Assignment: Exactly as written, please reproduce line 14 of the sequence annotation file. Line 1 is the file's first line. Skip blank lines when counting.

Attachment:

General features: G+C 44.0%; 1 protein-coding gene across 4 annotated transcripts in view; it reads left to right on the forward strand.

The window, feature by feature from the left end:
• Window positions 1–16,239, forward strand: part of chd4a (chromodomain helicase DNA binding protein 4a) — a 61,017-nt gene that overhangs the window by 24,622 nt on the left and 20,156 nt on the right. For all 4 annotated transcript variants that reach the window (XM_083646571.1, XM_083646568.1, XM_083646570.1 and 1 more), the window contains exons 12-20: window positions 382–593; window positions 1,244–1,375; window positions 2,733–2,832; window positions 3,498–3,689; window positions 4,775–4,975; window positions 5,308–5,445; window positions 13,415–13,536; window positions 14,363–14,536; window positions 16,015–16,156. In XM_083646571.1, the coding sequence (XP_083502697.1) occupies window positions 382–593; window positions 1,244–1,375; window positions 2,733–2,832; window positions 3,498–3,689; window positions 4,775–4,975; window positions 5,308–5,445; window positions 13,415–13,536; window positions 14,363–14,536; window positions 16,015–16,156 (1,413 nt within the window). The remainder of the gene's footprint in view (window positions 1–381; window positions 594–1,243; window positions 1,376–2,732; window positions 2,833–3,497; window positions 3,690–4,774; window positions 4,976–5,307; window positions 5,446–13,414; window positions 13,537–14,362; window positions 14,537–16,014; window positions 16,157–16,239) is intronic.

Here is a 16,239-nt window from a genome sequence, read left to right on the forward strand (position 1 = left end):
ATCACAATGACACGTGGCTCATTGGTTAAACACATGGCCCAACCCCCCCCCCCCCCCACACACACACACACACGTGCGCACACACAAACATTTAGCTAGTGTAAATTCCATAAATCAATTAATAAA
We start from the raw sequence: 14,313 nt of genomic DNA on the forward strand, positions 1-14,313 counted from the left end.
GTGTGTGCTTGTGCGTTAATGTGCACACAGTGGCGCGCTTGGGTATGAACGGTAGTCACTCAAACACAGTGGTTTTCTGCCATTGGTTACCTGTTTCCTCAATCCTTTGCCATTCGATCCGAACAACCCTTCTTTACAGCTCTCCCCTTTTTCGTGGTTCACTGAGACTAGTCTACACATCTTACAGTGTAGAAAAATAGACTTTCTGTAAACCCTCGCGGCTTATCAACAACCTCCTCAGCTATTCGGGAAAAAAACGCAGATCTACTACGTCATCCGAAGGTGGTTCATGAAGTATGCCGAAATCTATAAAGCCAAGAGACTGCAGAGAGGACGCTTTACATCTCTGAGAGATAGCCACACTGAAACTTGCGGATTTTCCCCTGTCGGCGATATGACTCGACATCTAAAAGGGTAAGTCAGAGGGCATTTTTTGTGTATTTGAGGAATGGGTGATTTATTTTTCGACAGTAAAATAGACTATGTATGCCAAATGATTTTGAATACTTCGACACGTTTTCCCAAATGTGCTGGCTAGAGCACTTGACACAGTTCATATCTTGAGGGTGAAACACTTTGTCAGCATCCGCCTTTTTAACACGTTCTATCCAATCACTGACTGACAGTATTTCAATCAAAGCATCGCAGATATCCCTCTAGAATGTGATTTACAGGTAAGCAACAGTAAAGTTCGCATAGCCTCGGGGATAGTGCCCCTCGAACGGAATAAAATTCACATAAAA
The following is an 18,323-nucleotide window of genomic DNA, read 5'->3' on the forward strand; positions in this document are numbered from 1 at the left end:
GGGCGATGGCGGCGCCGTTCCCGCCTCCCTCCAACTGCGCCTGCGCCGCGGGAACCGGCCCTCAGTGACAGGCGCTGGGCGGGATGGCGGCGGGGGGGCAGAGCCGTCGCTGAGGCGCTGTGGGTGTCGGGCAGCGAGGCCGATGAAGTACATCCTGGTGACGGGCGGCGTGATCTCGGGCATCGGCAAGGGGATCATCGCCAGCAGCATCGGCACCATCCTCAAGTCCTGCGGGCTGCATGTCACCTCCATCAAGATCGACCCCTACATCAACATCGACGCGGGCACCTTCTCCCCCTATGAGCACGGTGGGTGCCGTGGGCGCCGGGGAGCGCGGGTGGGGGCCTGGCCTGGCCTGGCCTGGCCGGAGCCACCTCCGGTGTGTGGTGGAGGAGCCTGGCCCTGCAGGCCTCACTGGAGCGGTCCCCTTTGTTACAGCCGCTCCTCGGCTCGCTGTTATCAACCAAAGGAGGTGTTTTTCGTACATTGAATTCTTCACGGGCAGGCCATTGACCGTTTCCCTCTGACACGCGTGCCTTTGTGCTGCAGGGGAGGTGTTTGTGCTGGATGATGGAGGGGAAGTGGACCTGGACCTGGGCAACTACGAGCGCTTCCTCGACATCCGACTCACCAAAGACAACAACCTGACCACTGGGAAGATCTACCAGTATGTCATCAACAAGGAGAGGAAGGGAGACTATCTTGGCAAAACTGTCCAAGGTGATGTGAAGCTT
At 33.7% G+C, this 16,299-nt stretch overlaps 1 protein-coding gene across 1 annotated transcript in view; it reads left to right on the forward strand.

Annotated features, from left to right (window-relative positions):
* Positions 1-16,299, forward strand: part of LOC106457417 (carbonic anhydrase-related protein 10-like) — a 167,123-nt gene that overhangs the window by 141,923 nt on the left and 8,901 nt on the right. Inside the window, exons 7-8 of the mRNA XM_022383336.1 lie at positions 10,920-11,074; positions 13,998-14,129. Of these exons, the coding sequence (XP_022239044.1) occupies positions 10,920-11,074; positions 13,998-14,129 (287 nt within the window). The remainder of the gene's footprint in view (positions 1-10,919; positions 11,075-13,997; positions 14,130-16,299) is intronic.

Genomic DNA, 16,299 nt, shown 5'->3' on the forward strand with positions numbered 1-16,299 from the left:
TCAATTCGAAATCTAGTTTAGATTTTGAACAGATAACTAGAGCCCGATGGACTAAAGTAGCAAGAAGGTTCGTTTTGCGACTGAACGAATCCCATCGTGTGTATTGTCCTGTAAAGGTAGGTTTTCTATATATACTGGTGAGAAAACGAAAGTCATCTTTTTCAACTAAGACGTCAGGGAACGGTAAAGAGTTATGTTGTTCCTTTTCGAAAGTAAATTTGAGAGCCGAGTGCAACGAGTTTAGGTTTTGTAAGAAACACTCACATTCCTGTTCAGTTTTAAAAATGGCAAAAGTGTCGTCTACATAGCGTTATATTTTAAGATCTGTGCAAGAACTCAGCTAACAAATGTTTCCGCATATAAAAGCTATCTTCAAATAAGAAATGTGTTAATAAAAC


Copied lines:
TCAATTCGAAATCTAGTTTAGATTTTGAACAGATAACTAGAGCCCGATGGACTAAAGTAGCAAGAAGGTTCGTTTTGCGACTGAACGAATCCCATCGTGTGTATTGTCCTGTAAAGGTAGGTTTTCTATATATACTGGTGAGAAAACGAAAGTCATCTTTTTCAACTAAGACGTCAGGGAACGGTAAAGAGTTATGTTGTTCCTTTTCGAAAGTAAATTTGAGAGCCGAGTGCAACGAGTTTAGGTTTTGTAAGAAACACTCACATTCCTGTTCAGTTTTAAAAATGGCAAAAGTGTCGTCTACATAGCGTTATATTTTAAGATCTGTGCAAGAACTCAGCTAACAAATGTTTCCGCATATAAAAGCTATCTTCAAATAAGAAATGTGTTAATAAAAC